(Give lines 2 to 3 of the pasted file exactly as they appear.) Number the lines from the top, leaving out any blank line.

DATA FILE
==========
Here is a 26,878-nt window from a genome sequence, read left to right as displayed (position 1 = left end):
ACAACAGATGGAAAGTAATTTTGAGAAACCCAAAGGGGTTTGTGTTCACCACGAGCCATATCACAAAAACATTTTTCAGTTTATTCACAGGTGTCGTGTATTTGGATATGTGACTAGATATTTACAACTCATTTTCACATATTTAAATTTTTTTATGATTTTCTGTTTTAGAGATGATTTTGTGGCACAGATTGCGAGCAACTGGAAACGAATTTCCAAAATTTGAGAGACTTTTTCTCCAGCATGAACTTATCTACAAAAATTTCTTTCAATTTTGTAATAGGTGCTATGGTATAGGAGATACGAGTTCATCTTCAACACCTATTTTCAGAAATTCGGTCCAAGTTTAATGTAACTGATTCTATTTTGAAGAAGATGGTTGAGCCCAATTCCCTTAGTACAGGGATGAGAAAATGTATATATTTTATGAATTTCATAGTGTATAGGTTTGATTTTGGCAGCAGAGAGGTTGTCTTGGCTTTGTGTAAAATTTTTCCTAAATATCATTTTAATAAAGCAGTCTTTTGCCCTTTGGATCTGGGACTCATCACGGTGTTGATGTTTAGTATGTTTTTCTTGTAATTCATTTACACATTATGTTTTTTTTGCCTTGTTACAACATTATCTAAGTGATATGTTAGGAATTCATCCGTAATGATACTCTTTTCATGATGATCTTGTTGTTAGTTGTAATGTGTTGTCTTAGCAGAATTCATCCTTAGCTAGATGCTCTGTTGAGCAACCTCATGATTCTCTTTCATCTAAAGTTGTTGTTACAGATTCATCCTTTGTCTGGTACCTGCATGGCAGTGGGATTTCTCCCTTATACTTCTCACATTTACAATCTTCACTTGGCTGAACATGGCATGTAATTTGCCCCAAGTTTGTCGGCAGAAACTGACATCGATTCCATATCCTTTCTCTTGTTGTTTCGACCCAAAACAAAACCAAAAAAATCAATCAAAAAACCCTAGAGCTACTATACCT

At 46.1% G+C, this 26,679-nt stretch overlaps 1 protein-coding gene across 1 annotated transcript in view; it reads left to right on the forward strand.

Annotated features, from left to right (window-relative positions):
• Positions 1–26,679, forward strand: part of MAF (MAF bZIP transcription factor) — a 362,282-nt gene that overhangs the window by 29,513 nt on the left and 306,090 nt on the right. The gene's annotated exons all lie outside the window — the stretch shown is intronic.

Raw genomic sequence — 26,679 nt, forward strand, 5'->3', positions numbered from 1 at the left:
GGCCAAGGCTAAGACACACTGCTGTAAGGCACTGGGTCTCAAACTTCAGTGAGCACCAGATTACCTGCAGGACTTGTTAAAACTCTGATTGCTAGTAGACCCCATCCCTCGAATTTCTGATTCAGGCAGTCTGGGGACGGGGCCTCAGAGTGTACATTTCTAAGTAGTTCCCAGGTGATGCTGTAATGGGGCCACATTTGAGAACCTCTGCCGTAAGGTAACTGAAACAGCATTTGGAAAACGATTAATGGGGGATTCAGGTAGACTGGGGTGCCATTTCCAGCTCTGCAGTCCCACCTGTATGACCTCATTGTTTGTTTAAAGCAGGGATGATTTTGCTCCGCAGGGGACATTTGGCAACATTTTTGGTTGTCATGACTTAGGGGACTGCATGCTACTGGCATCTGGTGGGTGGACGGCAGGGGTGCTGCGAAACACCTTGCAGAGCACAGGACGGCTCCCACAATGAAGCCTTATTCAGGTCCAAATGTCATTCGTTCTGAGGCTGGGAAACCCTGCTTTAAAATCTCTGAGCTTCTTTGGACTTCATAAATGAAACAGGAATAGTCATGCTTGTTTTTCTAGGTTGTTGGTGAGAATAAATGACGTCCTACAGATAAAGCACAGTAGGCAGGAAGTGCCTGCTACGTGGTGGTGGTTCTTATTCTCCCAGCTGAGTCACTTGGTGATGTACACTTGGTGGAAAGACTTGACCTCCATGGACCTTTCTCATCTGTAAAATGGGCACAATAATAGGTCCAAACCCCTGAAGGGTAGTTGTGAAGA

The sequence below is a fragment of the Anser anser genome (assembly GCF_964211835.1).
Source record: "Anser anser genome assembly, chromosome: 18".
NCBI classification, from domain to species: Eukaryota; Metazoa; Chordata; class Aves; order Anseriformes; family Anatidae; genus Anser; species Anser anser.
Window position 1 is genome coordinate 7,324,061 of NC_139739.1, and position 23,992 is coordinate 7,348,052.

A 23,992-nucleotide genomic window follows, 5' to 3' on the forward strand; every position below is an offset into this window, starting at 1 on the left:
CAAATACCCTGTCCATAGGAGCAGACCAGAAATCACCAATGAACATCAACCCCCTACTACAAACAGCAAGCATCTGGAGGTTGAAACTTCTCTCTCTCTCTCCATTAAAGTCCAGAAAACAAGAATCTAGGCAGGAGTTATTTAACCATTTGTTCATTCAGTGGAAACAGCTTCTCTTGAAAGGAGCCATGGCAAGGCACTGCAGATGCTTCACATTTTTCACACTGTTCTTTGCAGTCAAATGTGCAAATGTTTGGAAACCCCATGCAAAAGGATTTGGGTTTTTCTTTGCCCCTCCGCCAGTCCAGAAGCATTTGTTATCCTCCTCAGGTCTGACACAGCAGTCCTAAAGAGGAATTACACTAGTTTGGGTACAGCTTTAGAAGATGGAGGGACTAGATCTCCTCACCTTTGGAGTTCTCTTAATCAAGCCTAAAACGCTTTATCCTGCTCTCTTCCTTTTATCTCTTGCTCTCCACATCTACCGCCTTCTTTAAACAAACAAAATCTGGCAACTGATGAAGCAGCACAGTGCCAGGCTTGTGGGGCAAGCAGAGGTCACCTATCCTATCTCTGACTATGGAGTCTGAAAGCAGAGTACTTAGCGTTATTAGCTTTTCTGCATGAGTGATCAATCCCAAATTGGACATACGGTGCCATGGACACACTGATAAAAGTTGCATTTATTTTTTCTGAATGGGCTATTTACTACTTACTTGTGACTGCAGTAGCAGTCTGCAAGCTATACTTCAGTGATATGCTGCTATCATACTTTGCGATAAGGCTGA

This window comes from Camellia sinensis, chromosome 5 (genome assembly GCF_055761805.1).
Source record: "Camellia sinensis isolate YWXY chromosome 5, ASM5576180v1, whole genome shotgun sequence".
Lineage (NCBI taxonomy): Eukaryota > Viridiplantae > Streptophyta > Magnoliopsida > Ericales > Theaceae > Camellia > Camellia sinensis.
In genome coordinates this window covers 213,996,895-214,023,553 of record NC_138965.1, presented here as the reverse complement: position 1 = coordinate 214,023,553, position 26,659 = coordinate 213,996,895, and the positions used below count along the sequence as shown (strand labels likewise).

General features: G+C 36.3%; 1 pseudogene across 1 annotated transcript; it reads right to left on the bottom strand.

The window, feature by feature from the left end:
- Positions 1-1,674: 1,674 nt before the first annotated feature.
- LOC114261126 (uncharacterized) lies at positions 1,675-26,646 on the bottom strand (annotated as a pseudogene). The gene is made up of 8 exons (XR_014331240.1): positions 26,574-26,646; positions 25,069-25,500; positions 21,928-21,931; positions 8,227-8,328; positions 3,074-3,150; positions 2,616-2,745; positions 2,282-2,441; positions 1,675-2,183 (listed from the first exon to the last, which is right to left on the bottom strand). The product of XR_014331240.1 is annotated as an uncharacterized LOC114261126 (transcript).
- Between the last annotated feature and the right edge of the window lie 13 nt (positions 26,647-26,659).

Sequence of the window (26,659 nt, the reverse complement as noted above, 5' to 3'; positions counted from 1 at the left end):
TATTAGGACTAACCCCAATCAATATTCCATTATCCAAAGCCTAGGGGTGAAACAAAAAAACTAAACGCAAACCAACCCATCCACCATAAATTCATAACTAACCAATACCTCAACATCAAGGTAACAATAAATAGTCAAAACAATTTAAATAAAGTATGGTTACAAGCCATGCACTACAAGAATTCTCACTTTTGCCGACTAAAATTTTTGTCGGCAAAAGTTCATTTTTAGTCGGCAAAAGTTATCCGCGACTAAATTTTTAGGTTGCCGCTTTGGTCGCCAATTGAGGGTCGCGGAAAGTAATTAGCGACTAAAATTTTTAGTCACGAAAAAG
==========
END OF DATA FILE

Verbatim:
ACAACAGATGGAAAGTAATTTTGAGAAACCCAAAGGGGTTTGTGTTCACCACGAGCCATATCACAAAAACATTTTTCAGTTTATTCACAGGTGTCGTGTATTTGGATATGTGACTAGATATTTACAACTCATTTTCACATATTTAAATTTTTTTATGATTTTCTGTTTTAGAGATGATTTTGTGGCACAGATTGCGAGCAACTGGAAACGAATTTCCAAAATTTGAGAGACTTTTTCTCCAGCATGAACTTATCTACAAAAATTTCTTTCAATTTTGTAATAGGTGCTATGGTATAGGAGATACGAGTTCATCTTCAACACCTATTTTCAGAAATTCGGTCCAAGTTTAATGTAACTGATTCTATTTTGAAGAAGATGGTTGAGCCCAATTCCCTTAGTACAGGGATGAGAAAATGTATATATTTTATGAATTTCATAGTGTATAGGTTTGATTTTGGCAGCAGAGAGGTTGTCTTGGCTTTGTGTAAAATTTTTCCTAAATATCATTTTAATAAAGCAGTCTTTTGCCCTTTGGATCTGGGACTCATCACGGTGTTGATGTTTAGTATGTTTTTCTTGTAATTCATTTACACATTATGTTTTTTTTGCCTTGTTACAACATTATCTAAGTGATATGTTAGGAATTCATCCGTAATGATACTCTTTTCATGATGATCTTGTTGTTAGTTGTAATGTGTTGTCTTAGCAGAATTCATCCTTAGCTAGATGCTCTGTTGAGCAACCTCATGATTCTCTTTCATCTAAAGTTGTTGTTACAGATTCATCCTTTGTCTGGTACCTGCATGGCAGTGGGATTTCTCCCTTATACTTCTCACATTTACAATCTTCACTTGGCTGAACATGGCATGTAATTTGCCCCAAGTTTGTCGGCAGAAACTGACATCGATTCCATATCCTTTCTCTTGTTGTTTCGACCCAAAACAAAACCAAAAAAATCAATCAAAAAACCCTAGAGCTACTATACCT

At 46.1% G+C, this 26,679-nt stretch overlaps 1 protein-coding gene across 1 annotated transcript in view; it reads left to right on the forward strand.